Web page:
Though Calvin Johnson is one of the quietest wide receivers in the country--he disdains trash talk on and off the field--there's nothing subtle about the way the Georgia Tech freshman plays. He attracted attention in his first ACC game, on Sept. 11, when he burned Clemson with eight catches for 127 yards and three touchdowns in a 28-24 Yellow Jackets victory. Opposing defenses have been so physical with him of late that last week coach Chan Gailey sent a tape of plays he considers suspect to conference headquarters. For his part, Johnson isn't complaining. "Every week we see something different," he says of the coverage, "but I think I've adjusted pretty well."
With six receptions for 131 yards in Georgia Tech's 30-10 victory over Connecticut last Saturday, the 6'4", 225-pound Johnson broke the school record for receiving yards in a season by a freshman. He's Tech's leading pass catcher this fall, with 36 for 624 yards and six touchdowns, all team highs. What's more, his flair for making big plays has brought comparisons with 2003 Pittsburgh All-America Larry Fitzgerald, another receiver with an understated mien. Johnson scored the game-winning touchdown against Clemson by outjumping a cornerback in the end zone, and in the fourth quarter of the Jackets' 24-14 win over North Carolina State on Nov. 6, he made an eye-popping one-handed grab over the middle on a pass thrown well behind him. "He reached back with his big hand," said Wolfpack safety Marcus Hudson, "and pulled it in like Spider-Man."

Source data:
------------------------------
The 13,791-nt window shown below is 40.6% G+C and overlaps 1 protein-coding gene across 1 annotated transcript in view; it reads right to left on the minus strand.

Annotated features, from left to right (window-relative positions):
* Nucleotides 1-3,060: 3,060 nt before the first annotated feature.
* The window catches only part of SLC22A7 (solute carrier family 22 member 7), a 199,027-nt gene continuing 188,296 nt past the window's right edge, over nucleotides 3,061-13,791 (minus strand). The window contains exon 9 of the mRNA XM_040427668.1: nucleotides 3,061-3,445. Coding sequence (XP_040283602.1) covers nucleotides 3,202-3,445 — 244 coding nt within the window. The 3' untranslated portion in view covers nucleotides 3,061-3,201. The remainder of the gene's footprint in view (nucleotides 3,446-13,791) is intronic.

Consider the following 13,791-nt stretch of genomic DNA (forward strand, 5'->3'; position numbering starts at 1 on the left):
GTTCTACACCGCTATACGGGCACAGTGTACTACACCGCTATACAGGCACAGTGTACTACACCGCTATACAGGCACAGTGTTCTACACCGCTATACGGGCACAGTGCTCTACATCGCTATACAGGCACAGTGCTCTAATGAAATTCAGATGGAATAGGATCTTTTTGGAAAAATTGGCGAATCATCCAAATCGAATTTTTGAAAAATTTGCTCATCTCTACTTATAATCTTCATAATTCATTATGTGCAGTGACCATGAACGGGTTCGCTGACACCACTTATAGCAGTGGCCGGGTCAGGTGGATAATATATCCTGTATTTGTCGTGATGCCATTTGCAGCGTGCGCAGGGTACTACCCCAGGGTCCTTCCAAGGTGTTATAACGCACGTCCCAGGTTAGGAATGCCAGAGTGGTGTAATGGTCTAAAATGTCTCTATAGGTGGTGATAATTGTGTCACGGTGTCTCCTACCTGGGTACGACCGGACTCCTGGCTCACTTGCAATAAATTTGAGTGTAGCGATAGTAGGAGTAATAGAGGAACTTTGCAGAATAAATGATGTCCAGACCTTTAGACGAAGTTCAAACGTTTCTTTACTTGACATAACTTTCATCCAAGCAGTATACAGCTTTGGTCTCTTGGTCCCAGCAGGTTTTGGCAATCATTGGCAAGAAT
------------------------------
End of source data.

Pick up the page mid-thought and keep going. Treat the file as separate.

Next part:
Johnson hails from Tyrone, Ga., about 30 minutes southwest of Atlanta, and his size and statistics at Sandy Creek High--where he caught 80 passes for 1,479 yards and 18 touchdowns in his last two years--were enough for many analysts to rank him among the top three schoolboy wideouts in the country. Last February he chose the Yellow Jackets, who won an intense recruiting battle with Georgia.
After he arrived in Atlanta for summer workouts he quickly lived up to the hype about his athleticism, recording team highs in the standing long jump (11'3") and vertical leap (43 inches), and showing off his 4.4 speed. "He's so talented, but he also outworks a lot of our older kids," says Tech receivers coach Buddy Geis. "Whatever you tell him, he does it right and at full speed. He's improving all the time. You just shake your head."